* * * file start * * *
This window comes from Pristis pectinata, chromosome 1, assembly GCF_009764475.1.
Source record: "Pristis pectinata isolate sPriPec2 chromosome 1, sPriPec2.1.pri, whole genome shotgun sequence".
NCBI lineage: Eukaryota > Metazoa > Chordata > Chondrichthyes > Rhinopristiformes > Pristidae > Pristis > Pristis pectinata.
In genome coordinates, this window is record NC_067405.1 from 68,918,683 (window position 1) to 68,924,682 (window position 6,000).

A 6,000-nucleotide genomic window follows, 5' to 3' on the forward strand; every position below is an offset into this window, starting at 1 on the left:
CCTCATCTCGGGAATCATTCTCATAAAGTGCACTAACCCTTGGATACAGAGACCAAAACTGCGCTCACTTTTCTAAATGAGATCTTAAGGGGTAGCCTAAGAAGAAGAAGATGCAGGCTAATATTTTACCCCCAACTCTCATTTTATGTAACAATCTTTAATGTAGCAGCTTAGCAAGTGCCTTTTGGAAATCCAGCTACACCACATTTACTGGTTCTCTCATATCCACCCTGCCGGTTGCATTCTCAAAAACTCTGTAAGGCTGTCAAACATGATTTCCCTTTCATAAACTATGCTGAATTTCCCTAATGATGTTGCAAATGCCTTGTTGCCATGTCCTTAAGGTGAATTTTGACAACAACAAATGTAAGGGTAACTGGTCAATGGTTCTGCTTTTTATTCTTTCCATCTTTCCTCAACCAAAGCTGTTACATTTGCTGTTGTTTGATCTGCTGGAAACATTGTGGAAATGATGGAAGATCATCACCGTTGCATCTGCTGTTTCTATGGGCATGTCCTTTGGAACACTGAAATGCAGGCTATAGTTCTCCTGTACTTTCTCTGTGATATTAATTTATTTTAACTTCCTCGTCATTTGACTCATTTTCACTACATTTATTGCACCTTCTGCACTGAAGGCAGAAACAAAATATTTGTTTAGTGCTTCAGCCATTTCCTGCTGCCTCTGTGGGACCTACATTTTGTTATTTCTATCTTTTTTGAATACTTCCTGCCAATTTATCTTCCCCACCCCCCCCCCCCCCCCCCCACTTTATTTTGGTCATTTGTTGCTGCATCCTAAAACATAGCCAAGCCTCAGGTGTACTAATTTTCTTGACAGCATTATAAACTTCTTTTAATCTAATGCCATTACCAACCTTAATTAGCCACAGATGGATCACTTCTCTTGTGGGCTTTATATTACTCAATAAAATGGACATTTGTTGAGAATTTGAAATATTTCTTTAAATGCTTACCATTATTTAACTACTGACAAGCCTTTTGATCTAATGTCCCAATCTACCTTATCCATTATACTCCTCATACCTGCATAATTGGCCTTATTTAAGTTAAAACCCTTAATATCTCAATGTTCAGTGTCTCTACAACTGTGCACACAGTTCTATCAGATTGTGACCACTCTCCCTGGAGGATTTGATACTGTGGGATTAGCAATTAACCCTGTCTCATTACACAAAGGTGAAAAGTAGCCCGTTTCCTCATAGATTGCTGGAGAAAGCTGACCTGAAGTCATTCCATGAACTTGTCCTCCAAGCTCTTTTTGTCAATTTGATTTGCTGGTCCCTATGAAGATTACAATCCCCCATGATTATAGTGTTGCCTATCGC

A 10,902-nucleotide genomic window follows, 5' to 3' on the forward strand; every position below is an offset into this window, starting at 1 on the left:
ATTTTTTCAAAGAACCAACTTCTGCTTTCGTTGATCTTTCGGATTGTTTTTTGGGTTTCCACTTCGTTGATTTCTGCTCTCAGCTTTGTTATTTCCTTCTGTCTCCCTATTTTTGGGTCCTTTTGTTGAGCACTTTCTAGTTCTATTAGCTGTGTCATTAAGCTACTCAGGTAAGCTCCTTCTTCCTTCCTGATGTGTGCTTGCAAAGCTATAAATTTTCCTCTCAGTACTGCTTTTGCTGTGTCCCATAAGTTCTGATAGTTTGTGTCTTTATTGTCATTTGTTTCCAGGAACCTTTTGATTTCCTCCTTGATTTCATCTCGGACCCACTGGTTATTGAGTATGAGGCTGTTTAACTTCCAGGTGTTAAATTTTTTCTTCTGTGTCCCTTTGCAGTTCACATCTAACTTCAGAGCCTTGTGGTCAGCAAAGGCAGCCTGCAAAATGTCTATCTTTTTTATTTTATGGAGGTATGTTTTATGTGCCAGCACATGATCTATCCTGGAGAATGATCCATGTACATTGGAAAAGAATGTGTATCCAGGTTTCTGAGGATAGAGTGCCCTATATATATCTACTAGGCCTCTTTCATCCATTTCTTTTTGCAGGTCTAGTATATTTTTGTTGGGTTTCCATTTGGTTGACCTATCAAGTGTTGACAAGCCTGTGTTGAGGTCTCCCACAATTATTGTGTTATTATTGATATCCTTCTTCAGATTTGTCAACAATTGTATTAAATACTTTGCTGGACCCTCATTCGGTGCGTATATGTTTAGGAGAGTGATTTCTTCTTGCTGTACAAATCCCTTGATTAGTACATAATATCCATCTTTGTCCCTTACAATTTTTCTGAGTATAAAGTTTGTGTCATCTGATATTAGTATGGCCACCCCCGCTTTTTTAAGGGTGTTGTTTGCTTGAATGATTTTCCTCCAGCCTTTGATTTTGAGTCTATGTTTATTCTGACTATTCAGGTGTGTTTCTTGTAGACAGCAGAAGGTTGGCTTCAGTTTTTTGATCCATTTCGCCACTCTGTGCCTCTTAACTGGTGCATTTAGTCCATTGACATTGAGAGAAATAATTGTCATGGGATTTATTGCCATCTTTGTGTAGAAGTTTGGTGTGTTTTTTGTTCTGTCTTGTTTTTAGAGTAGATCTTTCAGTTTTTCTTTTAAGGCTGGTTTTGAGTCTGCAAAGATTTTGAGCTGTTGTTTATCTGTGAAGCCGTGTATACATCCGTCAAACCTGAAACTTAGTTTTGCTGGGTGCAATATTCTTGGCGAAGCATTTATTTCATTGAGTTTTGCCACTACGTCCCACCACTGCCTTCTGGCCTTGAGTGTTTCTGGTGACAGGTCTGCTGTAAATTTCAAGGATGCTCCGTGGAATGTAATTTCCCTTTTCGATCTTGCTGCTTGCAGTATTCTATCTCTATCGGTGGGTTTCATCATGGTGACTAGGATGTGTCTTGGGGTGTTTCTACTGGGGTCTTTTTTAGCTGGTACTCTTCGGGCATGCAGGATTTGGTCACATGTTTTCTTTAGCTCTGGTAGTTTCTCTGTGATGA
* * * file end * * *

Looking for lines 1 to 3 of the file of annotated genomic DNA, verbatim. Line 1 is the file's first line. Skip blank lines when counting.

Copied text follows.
This window comes from Pristis pectinata, chromosome 1, assembly GCF_009764475.1.
Source record: "Pristis pectinata isolate sPriPec2 chromosome 1, sPriPec2.1.pri, whole genome shotgun sequence".
NCBI lineage: Eukaryota > Metazoa > Chordata > Chondrichthyes > Rhinopristiformes > Pristidae > Pristis > Pristis pectinata.